While putting the burden of reducing health inequalities on the shoulders of the oppressed is unjust and unproductive, it is important to acknowledge that improved health literacy does give oppressed individuals the ability to become catalysts for social change. Health literacy unites individuals over commitment to health and inspires communities to advocate collectively for their health needs.
- What responsibility, if any, do you think physicians have to ensure that their patients understand and are comfortable with courses of treatment? Is this responsibility greater in a place like Botswana where there exists a very tangible power imbalance between doctor and patient? Considering the dilemmas of language barriers and busy schedules, how much should we expect of doctors?
- Outside of the doctor-patient interaction, how can health literacy promotion be incorporated into global health initiatives? What are the important aspects of effective health education programs (such as cultural sensitivity)?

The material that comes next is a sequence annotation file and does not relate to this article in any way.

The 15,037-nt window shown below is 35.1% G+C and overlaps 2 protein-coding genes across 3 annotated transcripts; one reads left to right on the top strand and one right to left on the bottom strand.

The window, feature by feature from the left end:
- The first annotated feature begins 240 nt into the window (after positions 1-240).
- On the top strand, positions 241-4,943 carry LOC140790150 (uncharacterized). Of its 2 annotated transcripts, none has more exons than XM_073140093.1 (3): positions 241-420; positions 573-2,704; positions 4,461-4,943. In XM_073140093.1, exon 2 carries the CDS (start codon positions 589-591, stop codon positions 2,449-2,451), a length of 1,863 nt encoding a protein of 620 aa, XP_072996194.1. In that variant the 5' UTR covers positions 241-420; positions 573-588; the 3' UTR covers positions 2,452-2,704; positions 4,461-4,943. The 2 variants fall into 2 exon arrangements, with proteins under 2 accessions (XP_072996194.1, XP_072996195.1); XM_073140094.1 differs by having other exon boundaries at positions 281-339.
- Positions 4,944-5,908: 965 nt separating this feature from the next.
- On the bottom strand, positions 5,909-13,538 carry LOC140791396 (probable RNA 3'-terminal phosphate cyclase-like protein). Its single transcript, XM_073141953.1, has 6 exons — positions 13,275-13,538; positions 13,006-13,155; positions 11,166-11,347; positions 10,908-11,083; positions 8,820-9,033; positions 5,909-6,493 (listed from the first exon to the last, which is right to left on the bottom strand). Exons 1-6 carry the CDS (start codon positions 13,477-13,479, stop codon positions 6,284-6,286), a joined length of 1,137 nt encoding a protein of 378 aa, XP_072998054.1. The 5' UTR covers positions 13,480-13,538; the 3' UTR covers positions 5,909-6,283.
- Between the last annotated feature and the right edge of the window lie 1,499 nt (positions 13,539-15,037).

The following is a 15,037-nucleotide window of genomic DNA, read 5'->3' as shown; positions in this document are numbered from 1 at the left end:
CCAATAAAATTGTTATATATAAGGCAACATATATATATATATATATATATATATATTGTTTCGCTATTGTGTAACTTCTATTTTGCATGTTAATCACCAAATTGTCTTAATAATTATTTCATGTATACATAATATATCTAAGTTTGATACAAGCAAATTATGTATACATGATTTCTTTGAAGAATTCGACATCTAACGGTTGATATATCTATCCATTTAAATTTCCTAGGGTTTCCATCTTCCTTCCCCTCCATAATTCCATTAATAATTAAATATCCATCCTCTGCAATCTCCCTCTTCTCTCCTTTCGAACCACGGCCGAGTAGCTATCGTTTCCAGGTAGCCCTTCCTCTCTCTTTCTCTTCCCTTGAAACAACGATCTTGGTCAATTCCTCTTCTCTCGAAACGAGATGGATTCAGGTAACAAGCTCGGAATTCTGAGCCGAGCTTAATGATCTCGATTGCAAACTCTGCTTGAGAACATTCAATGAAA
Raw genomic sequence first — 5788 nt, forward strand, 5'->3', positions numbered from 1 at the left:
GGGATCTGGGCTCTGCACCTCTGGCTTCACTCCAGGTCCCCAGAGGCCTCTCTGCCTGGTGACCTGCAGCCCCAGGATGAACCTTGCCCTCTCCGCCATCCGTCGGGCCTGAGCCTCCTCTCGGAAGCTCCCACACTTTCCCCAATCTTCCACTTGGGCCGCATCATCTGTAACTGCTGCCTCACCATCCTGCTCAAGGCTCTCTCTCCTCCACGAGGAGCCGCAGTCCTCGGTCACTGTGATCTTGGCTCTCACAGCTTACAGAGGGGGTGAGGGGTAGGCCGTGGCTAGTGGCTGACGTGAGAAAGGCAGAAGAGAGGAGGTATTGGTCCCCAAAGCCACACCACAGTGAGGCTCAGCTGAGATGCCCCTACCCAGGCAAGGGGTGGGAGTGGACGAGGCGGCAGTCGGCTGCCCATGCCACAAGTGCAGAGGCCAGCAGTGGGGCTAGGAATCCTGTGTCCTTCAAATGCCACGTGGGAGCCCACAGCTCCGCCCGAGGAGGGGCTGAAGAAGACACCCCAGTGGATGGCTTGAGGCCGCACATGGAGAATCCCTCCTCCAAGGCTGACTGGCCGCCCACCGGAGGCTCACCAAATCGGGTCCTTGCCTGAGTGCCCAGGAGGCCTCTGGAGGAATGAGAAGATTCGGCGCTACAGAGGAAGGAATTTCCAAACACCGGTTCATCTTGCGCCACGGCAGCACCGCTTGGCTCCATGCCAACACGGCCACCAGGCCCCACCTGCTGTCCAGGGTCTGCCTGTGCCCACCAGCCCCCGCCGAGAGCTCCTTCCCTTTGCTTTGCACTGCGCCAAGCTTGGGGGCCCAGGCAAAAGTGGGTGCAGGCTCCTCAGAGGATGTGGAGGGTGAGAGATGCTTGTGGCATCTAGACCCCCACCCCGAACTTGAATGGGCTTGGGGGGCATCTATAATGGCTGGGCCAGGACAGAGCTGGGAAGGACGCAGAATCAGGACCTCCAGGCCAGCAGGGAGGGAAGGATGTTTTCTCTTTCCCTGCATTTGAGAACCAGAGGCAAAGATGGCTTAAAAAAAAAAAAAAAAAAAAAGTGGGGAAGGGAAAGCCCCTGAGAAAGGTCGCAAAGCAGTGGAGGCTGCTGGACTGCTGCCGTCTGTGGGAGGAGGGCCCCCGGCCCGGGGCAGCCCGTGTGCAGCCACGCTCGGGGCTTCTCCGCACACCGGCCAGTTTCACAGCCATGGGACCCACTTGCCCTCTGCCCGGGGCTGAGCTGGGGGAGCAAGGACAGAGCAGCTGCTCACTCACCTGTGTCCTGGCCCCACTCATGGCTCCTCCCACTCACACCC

- Can health literacy empower patients to advocate for their health needs and even become catalysts for social change in their communities?
Farmer, Paul. Infections and Inequalities: The Modern Plagues. Berkeley: U of California, 1999. Print.
Holloway, Kris. Monique and the Mango Rains: Two Years With a Midwife in Mali. Ed. John Bidwell. Long Grove: Waveland, 2007. Print.
Livingston, Julie. Improvising Medicine: An African Oncology Ward in an Emerging Cancer Epidemic. Durham: Duke UP, 2012. Print.
Cole, Diane. “Meet The 15-Year-Old From Rural Guatemala Who Addressed The U.N.” NPR, 12 Mar. 2015. Web. <http://www.npr.org/sections/goatsandsoda/2015/03/12/392174520/meet-the-15-year-old-from-rural-guatemala-who-addressed-the-u-n>.
Kanj, Mayagah, and Wayne Mitic. “Health Literacy.” Health Promotion Conferences. WHO, 26 Oct. 2009. Web. 2 Oct. 2015. <http://www.who.int/healthpromotion/conferences/7gchp/Track1_Inner.pdf>.